While bears may hibernate through the winter, there is plenty more animal activity that occurs during the winter months around the West. From following the tracks of the elusive lynx to wolves blending in with the snow, these are seven animals to look for during winter in the West.
Although the arctic fox is only found in the west in Alaska, it is a treat to see during the winter. This fox sheds its brown and gray or brown and bluish summer coat to don a white coat, helping it camouflage in the snow.
Look for their burrows while exploring outdoors in hillsides and banks. You may catch one using its predator action of diving into the snow to catch a rodent. They also eat birds and fish, and they are known for also eating the leftovers of larger predators, including wolves.
Searching for the scat from an arctic fox is one way to track them in the winter. Unlike dog scat (which can look somewhat similar), fox scat does not have a pungent and unpleasant smell. However, fresh arctic fox scat does have a musky smell. If you are wondering if you are on the trail of a nearby fox, look for tracks in the snow that feature four toes with a triangular shape. You may see claw marks directly in front of the toes. They are diagonal walkers, but their gait may change based on behavior.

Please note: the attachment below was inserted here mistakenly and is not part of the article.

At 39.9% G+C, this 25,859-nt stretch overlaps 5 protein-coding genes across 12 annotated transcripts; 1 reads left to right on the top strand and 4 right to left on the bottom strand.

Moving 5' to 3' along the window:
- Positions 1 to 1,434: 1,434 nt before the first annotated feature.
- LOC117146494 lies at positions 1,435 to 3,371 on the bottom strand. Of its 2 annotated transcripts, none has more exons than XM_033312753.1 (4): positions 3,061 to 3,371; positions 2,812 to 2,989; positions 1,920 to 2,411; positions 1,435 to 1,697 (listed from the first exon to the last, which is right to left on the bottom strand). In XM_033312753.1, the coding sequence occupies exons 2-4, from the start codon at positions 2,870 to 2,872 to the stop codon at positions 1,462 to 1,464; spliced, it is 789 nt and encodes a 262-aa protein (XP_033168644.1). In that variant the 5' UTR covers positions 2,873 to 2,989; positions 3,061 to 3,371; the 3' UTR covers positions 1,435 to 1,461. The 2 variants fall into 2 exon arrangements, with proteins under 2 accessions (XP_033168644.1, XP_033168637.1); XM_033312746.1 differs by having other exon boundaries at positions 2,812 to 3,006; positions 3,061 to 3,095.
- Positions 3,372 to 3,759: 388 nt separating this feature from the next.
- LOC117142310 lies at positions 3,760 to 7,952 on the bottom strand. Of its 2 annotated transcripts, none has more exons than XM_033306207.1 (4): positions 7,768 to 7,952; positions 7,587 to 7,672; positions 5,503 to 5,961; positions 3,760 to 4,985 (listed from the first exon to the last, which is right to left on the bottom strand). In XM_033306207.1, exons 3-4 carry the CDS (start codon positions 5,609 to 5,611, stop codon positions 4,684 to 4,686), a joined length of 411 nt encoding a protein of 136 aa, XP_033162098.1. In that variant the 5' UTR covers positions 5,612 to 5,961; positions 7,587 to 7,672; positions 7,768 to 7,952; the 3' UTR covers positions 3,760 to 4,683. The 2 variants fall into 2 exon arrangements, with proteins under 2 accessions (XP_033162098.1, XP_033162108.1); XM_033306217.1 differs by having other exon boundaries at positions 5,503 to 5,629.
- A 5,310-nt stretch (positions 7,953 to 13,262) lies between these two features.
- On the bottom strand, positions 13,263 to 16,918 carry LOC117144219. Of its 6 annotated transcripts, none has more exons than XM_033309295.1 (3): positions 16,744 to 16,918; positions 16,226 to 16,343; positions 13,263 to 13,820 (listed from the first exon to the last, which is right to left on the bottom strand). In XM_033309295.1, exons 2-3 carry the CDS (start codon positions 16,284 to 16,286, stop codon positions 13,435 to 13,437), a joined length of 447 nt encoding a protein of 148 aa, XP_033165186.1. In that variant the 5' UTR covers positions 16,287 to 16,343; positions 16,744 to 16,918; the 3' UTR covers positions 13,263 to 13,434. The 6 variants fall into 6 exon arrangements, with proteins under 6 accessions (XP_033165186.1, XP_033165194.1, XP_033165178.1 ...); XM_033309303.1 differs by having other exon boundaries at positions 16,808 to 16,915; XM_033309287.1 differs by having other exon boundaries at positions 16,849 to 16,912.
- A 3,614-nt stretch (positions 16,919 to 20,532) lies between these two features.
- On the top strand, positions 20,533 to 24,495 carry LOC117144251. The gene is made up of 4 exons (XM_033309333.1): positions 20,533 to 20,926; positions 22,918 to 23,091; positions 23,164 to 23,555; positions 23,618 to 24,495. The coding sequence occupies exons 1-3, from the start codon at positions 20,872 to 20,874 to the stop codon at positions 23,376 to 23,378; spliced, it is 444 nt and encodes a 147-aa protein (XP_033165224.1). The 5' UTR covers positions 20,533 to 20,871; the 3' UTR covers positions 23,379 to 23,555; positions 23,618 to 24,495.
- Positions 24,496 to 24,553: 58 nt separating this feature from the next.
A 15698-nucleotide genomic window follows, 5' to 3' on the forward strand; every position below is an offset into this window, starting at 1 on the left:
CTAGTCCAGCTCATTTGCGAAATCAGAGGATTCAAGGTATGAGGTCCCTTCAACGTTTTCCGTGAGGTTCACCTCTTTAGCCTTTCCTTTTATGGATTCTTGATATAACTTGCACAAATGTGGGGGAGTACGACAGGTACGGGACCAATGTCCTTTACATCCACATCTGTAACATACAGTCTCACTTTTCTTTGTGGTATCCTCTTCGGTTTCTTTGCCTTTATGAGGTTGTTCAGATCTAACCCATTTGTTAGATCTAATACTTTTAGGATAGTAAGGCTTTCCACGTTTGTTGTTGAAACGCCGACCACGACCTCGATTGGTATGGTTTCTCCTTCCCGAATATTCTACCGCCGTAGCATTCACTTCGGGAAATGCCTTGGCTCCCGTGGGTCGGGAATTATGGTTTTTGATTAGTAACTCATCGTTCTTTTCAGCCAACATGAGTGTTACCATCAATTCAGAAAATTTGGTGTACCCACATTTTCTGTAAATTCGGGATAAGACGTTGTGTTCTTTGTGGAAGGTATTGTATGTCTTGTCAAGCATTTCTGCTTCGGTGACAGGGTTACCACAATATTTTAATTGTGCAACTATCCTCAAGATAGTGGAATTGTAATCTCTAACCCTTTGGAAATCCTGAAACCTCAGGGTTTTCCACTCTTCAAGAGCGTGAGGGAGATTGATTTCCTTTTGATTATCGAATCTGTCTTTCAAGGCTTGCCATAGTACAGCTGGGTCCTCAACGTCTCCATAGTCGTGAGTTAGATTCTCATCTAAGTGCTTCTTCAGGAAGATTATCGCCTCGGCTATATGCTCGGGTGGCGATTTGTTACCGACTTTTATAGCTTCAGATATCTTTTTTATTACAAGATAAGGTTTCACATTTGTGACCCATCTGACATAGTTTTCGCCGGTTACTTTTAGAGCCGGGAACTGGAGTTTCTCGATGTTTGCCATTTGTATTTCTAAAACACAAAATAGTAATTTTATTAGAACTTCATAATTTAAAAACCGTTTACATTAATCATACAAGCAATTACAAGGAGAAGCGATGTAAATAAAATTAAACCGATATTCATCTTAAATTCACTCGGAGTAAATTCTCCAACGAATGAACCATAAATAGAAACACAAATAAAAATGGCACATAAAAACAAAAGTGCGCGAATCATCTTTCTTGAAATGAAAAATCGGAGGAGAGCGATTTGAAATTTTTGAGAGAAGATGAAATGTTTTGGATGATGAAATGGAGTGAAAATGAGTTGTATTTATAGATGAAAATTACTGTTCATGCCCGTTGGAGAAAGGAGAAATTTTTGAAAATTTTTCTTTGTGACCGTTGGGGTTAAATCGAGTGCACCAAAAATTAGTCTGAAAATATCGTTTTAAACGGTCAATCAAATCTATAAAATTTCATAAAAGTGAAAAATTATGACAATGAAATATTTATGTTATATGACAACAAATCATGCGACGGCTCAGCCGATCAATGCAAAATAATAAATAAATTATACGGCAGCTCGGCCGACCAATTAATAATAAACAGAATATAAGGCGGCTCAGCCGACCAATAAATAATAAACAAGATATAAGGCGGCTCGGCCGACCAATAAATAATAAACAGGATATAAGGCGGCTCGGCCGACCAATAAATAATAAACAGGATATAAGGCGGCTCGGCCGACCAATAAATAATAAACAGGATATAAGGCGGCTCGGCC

Although there is plenty of opportunity to view bison in the summer months, seeing bison in the winter is a whole new experience. The stark brown and black of their fur against the white snow is quite beautiful. Snow balls up in their fur while the steam from their breath billows around them.
Find bison on lower ground in the winter where they head to graze. Watch them use their strong heads to shovel the snow as they look for grass to eat underneath. Bison head to the thermal areas and valleys in Yellowstone and can be viewed at the National Bison Range in Montana.
Lynx And Cats
The winter offers an opportunity to catch more cats in the wild since they have lost the cover of vegetation. Look for the large tracks of bobcats and mountain lions throughout the West in the mountain ranges, including Utah, Colorado and Washington. The foothills of the mountains also offer more opportunity for sightings as the cats come down in search of food. If there is snow on the ground, see if you can identify and follow cat tracks.
Since the ’90s, Colorado Parks and Wildlife has been slowly introducing lynx back into the wildlife population. Although these cats remain elusive, more and more people have experienced incredible sightings, especially in the mountains of Montana, Washington and Idaho.